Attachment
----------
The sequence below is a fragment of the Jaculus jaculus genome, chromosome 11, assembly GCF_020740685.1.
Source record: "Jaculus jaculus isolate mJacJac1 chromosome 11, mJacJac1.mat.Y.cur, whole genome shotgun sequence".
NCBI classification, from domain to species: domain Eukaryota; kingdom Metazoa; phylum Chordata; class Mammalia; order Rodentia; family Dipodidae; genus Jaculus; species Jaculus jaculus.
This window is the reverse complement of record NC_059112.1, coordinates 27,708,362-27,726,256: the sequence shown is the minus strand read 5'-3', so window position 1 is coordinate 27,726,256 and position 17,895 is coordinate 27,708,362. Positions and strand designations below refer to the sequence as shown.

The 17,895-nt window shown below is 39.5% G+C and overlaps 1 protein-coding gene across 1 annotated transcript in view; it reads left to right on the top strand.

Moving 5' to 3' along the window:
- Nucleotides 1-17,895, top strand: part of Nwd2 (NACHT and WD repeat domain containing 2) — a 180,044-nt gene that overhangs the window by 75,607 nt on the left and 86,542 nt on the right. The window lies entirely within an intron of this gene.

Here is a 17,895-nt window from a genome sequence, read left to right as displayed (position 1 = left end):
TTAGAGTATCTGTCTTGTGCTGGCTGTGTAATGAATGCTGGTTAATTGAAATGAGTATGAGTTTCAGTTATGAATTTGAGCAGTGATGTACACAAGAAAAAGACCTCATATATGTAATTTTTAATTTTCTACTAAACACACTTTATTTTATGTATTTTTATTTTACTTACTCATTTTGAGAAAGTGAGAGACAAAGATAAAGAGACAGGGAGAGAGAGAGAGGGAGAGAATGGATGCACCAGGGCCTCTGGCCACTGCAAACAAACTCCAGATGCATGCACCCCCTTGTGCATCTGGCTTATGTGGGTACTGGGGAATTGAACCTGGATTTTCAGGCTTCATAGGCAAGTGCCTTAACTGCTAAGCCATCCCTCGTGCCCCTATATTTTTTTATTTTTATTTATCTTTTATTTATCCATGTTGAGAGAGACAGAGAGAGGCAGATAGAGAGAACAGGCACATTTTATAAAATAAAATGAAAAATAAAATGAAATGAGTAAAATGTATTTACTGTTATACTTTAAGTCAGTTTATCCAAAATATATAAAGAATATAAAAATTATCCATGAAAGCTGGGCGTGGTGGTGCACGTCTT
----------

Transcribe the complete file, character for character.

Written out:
The sequence below is a fragment of the Jaculus jaculus genome, chromosome 11, assembly GCF_020740685.1.
Source record: "Jaculus jaculus isolate mJacJac1 chromosome 11, mJacJac1.mat.Y.cur, whole genome shotgun sequence".
NCBI classification, from domain to species: domain Eukaryota; kingdom Metazoa; phylum Chordata; class Mammalia; order Rodentia; family Dipodidae; genus Jaculus; species Jaculus jaculus.
This window is the reverse complement of record NC_059112.1, coordinates 27,708,362-27,726,256: the sequence shown is the minus strand read 5'-3', so window position 1 is coordinate 27,726,256 and position 17,895 is coordinate 27,708,362. Positions and strand designations below refer to the sequence as shown.

The 17,895-nt window shown below is 39.5% G+C and overlaps 1 protein-coding gene across 1 annotated transcript in view; it reads left to right on the top strand.

Moving 5' to 3' along the window:
- Nucleotides 1-17,895, top strand: part of Nwd2 (NACHT and WD repeat domain containing 2) — a 180,044-nt gene that overhangs the window by 75,607 nt on the left and 86,542 nt on the right. The window lies entirely within an intron of this gene.

Here is a 17,895-nt window from a genome sequence, read left to right as displayed (position 1 = left end):
TTAGAGTATCTGTCTTGTGCTGGCTGTGTAATGAATGCTGGTTAATTGAAATGAGTATGAGTTTCAGTTATGAATTTGAGCAGTGATGTACACAAGAAAAAGACCTCATATATGTAATTTTTAATTTTCTACTAAACACACTTTATTTTATGTATTTTTATTTTACTTACTCATTTTGAGAAAGTGAGAGACAAAGATAAAGAGACAGGGAGAGAGAGAGAGGGAGAGAATGGATGCACCAGGGCCTCTGGCCACTGCAAACAAACTCCAGATGCATGCACCCCCTTGTGCATCTGGCTTATGTGGGTACTGGGGAATTGAACCTGGATTTTCAGGCTTCATAGGCAAGTGCCTTAACTGCTAAGCCATCCCTCGTGCCCCTATATTTTTTTATTTTTATTTATCTTTTATTTATCCATGTTGAGAGAGACAGAGAGAGGCAGATAGAGAGAACAGGCACATTTTATAAAATAAAATGAAAAATAAAATGAAATGAGTAAAATGTATTTACTGTTATACTTTAAGTCAGTTTATCCAAAATATATAAAGAATATAAAAATTATCCATGAAAGCTGGGCGTGGTGGTGCACGTCTT